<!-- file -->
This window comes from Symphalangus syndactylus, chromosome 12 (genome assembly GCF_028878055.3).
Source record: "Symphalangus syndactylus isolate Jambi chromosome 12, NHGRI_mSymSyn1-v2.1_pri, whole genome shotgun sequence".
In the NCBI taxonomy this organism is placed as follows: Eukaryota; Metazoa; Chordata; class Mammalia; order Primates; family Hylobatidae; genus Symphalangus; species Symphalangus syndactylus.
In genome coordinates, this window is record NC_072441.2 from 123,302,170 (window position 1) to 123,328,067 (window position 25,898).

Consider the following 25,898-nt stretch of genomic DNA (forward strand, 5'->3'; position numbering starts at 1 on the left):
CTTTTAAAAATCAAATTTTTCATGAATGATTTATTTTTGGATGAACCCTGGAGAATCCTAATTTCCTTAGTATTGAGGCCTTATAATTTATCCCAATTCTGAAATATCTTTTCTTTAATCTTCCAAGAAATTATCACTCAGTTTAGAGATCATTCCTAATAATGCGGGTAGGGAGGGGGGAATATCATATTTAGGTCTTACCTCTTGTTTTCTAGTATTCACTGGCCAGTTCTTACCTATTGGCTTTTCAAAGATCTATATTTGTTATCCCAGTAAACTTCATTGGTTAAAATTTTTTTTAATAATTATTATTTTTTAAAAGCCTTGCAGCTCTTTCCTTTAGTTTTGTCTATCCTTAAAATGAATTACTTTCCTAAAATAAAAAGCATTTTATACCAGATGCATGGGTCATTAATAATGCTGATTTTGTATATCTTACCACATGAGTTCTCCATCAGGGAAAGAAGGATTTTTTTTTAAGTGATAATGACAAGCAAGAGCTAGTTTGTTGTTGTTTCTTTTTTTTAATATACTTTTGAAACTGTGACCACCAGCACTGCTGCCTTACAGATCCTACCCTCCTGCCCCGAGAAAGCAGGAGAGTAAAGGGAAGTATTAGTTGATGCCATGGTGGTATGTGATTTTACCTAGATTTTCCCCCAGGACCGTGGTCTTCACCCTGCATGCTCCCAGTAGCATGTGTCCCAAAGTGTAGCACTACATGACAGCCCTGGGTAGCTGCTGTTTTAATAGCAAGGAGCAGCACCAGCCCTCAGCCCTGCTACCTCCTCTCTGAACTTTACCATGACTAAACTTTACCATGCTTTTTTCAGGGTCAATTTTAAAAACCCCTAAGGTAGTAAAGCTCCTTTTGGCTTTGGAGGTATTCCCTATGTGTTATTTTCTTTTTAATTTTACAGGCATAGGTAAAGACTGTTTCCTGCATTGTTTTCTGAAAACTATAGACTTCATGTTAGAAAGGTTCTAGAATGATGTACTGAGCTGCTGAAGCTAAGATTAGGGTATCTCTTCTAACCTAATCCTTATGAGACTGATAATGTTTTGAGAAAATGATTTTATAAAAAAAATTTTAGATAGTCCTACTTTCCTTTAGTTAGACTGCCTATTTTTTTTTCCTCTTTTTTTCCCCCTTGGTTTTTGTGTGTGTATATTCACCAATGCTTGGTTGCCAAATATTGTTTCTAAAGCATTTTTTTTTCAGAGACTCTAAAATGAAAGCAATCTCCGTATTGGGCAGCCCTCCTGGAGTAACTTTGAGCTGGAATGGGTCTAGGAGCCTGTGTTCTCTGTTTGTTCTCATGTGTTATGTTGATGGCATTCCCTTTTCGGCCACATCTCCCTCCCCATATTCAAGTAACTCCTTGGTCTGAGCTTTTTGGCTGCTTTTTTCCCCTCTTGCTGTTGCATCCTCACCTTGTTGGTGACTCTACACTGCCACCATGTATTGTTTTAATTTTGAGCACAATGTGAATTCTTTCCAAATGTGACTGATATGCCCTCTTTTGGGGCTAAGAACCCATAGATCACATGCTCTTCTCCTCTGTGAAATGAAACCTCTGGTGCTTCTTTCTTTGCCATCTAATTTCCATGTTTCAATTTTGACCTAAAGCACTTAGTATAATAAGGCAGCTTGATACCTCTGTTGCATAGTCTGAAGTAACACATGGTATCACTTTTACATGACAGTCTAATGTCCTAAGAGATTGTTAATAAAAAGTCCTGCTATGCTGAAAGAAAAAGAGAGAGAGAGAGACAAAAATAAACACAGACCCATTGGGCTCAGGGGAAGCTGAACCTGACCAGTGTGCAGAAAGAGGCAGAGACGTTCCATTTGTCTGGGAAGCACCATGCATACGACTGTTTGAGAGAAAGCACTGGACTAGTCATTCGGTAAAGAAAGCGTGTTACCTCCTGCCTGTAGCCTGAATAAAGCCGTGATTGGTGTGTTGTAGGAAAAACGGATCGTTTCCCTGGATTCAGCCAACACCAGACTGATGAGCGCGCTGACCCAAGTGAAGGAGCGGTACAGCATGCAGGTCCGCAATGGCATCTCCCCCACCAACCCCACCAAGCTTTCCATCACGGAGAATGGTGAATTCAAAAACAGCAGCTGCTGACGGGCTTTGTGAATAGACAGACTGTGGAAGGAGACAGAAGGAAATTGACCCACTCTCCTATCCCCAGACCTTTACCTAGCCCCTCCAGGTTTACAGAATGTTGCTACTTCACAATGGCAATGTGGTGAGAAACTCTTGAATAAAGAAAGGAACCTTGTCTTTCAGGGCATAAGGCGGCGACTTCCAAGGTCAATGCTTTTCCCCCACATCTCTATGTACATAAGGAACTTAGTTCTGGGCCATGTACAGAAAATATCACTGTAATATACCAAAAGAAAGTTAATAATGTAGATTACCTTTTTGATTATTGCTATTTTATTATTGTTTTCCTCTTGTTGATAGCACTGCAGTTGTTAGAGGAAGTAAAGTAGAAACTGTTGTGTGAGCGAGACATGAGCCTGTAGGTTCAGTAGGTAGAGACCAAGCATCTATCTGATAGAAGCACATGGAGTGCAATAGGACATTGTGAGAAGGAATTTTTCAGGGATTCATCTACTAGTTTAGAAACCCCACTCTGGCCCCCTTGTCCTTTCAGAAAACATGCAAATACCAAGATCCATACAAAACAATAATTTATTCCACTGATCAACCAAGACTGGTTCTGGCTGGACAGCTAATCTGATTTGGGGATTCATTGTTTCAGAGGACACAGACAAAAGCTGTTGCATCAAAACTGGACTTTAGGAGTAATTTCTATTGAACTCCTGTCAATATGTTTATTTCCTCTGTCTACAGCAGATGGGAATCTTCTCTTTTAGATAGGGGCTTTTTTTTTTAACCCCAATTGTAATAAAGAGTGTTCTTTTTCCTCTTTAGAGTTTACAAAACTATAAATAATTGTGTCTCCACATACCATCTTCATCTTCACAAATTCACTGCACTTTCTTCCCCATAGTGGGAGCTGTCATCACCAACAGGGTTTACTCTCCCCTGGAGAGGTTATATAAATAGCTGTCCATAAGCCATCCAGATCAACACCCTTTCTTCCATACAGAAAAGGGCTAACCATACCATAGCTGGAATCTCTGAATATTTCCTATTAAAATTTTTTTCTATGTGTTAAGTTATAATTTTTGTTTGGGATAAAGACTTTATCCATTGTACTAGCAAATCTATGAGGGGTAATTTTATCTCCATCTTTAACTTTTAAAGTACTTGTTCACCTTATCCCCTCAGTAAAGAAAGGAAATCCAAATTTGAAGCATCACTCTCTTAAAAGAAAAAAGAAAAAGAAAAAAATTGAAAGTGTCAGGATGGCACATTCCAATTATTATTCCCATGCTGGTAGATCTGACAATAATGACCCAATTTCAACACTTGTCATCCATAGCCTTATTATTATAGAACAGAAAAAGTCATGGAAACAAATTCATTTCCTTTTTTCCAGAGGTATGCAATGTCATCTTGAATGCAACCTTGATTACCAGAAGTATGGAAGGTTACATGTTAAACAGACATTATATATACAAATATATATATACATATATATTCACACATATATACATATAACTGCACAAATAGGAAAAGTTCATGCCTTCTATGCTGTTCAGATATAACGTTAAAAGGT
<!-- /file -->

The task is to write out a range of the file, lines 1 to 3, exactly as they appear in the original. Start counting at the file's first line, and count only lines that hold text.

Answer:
This window comes from Symphalangus syndactylus, chromosome 12 (genome assembly GCF_028878055.3).
Source record: "Symphalangus syndactylus isolate Jambi chromosome 12, NHGRI_mSymSyn1-v2.1_pri, whole genome shotgun sequence".
In the NCBI taxonomy this organism is placed as follows: Eukaryota; Metazoa; Chordata; class Mammalia; order Primates; family Hylobatidae; genus Symphalangus; species Symphalangus syndactylus.